Yes, Americans and the press will treat the GOP that way. Also as more interested in defending Americans from crazed bombers. Reality has nothing to do with this brand identification. Republicans will consistently vote for money going to shady defense companies, and a handful of Democrats won’t. That always, always, always makes the Democrats "soft on defense." It will never change.

    It never fails to delight me when Republicans talk about government spending. They hate it not because it’s expensive, but because it isn’t going to for-profit crooks. If we doubled the military budget tomorrow, and handed every penny to Blackwater et. al. the GOP would be thrilled. Results be damned; the point isn’t results, it’s sheer patronage. We’re talking about a party that balks at money for infrastructure repair if that money goes to state governments, and jumps at the chance to pony up more if that money goes to unaccountable subcontractors.

    This is one area where I don’t believe, for a second, that the Tea Party radicals have any principle whatsoever. They might believe their religious bullshit. When it comes to sticking their hands in the till, however, they are utterly criminal, and think each last taxpayer dime should be stolen before the whole system goes kaput. Like our bankers, they believe that an honest man is a fool, and everyone with any sense is in on the graft.

    Our national budget could easily be half of what it is if these con artists weren’t writing the checks. Sorry to be so angry, but that’s where government waste goes; into contributors’ pockets.

  2. @JMF – I think we need to distinguish between the conservative elites and the base. What you are describing are the elites. I generally find a lot of common ground with conservative base voters. The problem is that as authoritarian followers, they can’t be depended upon to actually think. In general, they are against the bailout of the banks. But if Fox News and hate radio tell them not to worry about it, they won’t. And above all, the base is all about racial resentment. They believe the reasons they aren’t doing better is because all their money is going to lazy dark skinned people. They believe this even when [i]they[/i] are on government support.

    It isn’t even just domestic policy. I can tell a single conservative multiple times that foreign aid is less than 1% of the federal budget, yet every time I talk to them about the budget, they bring up foreign aid. They just can’t get past this map of the world where the government is taking money from the worthy and giving it to the unworthy. So they can’t see that those "worthy" white guys in business suits are getting all kinds of money both directly and indirectly through government policy. But even if you press them on the issue, they will admit that it shouldn’t be that way, only to forget all about it in the next sentence. Because they just [i]know[/i] that the white guys in suits are at most a minor problem and poor blacks are a really big problem.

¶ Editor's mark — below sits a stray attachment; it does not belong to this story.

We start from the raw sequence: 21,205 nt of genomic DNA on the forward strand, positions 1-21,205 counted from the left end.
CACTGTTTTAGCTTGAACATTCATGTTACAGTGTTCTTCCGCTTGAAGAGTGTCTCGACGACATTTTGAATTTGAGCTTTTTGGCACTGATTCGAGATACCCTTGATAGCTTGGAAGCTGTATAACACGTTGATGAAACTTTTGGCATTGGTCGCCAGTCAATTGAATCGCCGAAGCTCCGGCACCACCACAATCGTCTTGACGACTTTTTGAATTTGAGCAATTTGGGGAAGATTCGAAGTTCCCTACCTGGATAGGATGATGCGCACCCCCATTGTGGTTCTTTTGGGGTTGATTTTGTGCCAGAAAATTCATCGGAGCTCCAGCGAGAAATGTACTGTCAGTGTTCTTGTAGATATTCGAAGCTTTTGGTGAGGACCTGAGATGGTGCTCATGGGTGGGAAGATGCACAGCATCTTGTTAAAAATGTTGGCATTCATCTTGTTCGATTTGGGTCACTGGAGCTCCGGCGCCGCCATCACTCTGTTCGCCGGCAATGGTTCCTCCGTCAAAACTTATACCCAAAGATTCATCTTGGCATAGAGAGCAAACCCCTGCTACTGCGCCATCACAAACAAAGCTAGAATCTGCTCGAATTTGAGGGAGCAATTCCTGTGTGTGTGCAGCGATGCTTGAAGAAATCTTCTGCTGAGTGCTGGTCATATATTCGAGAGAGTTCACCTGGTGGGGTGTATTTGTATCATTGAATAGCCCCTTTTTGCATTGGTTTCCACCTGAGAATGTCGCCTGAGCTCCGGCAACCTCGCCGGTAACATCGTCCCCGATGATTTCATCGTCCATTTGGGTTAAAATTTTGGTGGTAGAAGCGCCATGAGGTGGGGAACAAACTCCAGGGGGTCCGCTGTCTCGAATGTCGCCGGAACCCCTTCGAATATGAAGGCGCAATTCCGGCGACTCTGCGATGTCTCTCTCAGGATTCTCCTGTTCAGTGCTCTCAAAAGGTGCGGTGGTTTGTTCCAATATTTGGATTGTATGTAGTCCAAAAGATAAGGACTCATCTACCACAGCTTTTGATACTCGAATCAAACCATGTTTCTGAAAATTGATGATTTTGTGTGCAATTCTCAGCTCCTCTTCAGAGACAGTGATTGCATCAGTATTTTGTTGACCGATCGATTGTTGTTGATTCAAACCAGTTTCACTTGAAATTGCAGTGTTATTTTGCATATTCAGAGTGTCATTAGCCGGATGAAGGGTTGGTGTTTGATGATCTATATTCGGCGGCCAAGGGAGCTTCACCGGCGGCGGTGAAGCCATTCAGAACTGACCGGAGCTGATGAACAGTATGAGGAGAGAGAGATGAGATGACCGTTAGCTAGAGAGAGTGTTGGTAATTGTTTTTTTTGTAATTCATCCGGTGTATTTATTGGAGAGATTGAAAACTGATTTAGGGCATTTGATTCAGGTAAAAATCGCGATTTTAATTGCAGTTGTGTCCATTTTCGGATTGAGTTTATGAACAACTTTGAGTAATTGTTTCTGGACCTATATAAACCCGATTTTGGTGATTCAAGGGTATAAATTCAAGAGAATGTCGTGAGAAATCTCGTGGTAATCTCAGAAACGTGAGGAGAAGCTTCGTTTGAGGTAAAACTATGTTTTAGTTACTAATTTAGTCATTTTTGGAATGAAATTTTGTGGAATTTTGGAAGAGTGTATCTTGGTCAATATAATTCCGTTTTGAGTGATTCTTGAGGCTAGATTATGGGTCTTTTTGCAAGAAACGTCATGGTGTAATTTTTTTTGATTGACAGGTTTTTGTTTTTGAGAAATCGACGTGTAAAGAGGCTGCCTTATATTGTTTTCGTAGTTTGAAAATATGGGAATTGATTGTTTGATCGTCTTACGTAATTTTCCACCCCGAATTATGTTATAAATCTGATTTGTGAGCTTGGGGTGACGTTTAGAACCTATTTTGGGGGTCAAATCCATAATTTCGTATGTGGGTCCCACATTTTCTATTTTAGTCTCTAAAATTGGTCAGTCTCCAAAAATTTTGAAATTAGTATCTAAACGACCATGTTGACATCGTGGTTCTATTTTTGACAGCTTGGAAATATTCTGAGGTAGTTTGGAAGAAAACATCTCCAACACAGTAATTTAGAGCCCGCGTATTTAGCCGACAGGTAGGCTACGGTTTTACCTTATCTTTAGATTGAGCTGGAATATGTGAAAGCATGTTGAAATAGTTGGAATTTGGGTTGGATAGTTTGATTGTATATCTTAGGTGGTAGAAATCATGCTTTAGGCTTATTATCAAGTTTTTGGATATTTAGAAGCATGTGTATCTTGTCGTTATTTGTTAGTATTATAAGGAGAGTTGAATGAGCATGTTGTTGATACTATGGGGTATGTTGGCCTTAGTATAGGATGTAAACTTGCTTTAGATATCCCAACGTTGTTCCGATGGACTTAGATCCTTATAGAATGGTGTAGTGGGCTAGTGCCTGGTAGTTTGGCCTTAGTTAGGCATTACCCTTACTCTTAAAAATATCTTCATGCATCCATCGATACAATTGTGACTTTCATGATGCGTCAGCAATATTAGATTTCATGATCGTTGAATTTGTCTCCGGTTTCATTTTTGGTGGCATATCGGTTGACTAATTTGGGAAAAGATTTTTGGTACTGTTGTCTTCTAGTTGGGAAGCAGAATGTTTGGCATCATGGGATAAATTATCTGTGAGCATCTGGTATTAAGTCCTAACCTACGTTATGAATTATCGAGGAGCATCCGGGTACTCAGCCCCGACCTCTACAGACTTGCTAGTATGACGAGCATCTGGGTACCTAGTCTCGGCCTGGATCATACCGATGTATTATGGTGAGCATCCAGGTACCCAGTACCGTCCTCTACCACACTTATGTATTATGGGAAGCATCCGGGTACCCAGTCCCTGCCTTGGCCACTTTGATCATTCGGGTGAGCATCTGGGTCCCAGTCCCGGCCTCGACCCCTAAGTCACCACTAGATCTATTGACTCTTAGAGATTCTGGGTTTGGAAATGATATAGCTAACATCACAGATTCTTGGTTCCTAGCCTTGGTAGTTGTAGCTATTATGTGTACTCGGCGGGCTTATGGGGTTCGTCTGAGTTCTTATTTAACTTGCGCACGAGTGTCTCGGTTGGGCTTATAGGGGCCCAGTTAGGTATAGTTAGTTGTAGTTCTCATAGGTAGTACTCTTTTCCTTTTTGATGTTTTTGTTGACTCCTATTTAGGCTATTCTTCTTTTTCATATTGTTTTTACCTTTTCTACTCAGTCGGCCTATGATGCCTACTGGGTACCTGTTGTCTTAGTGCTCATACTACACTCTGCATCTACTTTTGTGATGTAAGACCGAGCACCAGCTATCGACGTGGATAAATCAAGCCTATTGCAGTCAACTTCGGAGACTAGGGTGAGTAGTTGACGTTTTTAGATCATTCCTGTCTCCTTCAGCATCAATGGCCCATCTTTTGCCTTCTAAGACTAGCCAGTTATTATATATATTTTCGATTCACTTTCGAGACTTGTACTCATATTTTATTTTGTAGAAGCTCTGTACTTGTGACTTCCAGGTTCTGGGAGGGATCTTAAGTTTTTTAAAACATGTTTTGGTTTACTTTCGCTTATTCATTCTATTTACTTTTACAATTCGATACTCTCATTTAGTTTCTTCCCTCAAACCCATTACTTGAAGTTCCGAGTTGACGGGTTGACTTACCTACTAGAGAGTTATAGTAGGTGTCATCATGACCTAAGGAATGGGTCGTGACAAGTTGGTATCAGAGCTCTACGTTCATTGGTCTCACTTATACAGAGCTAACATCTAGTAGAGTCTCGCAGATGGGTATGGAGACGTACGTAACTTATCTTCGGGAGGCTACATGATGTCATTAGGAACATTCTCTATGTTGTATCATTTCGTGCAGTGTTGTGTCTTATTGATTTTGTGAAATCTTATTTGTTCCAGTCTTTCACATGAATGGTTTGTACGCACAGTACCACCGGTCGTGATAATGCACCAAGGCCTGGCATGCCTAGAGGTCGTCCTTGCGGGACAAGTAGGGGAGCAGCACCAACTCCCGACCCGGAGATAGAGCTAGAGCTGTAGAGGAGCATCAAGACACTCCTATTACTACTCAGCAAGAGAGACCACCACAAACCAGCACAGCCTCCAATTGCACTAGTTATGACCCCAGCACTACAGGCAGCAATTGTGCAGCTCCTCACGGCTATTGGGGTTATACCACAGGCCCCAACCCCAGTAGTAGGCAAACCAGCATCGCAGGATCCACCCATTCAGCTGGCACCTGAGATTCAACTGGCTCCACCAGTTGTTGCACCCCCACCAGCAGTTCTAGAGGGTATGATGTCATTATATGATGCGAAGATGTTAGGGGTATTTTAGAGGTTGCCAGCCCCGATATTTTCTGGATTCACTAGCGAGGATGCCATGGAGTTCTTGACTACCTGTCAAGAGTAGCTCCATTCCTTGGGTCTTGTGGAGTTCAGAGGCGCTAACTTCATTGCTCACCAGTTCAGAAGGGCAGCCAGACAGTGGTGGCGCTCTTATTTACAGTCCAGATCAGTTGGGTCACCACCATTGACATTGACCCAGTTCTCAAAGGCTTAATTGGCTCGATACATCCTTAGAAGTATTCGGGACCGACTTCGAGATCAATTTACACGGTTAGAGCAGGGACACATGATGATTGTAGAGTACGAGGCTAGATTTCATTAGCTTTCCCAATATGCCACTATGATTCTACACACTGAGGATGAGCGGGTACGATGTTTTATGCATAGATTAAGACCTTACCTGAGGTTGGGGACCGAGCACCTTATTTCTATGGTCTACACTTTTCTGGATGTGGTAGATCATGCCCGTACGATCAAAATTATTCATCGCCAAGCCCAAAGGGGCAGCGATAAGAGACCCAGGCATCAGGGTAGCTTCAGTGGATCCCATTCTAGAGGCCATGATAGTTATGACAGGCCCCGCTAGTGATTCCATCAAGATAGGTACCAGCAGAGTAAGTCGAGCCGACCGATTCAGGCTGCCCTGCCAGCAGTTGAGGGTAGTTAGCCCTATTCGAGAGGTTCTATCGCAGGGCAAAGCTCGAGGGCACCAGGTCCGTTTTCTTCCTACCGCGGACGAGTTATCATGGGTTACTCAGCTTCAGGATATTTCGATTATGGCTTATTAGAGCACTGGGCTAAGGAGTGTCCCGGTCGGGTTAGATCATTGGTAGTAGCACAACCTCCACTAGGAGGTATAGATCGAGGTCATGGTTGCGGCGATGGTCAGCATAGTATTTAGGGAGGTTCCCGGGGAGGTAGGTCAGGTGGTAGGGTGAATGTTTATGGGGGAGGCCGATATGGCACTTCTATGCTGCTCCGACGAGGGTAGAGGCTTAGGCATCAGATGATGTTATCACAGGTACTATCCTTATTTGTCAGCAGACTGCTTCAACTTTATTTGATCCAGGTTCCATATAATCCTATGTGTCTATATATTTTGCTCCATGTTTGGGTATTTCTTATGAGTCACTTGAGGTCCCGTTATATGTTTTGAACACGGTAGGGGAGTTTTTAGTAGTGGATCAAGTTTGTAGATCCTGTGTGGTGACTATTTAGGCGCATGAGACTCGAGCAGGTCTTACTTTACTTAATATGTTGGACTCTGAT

3. "They believe this even when they are on government support." Dear Lord, I’ve run into that seeming contradiction a zillion times. People who are receiving unemployment benefits and whose disabled relatives are living entirely on SSA funds will scream about "blacks" supposedly getting free money. Hell, when I worked for H&R Block, African-Americans used to ask me why immigrant Ethiopians and Somalis got all kinds of crazy tax benefits. (They don’t receive any tax benefits, as you’re no doubt aware.) More than once, I heard that immigrants got free cars, rent, etc.

    Good terminology on "hate radio." That’s what it is. You’d think people’s ability to be outraged would burn out a circuit or two after repeated overuse, but it seems to be limitlessly addictive.

  4. @JMF – It’s a real problem. The power elites are good at getting the working class to turn on itself. That more than anything is why the power elites hate unions. It isn’t about collective bargaining. It is the working class feeling affinity for itself.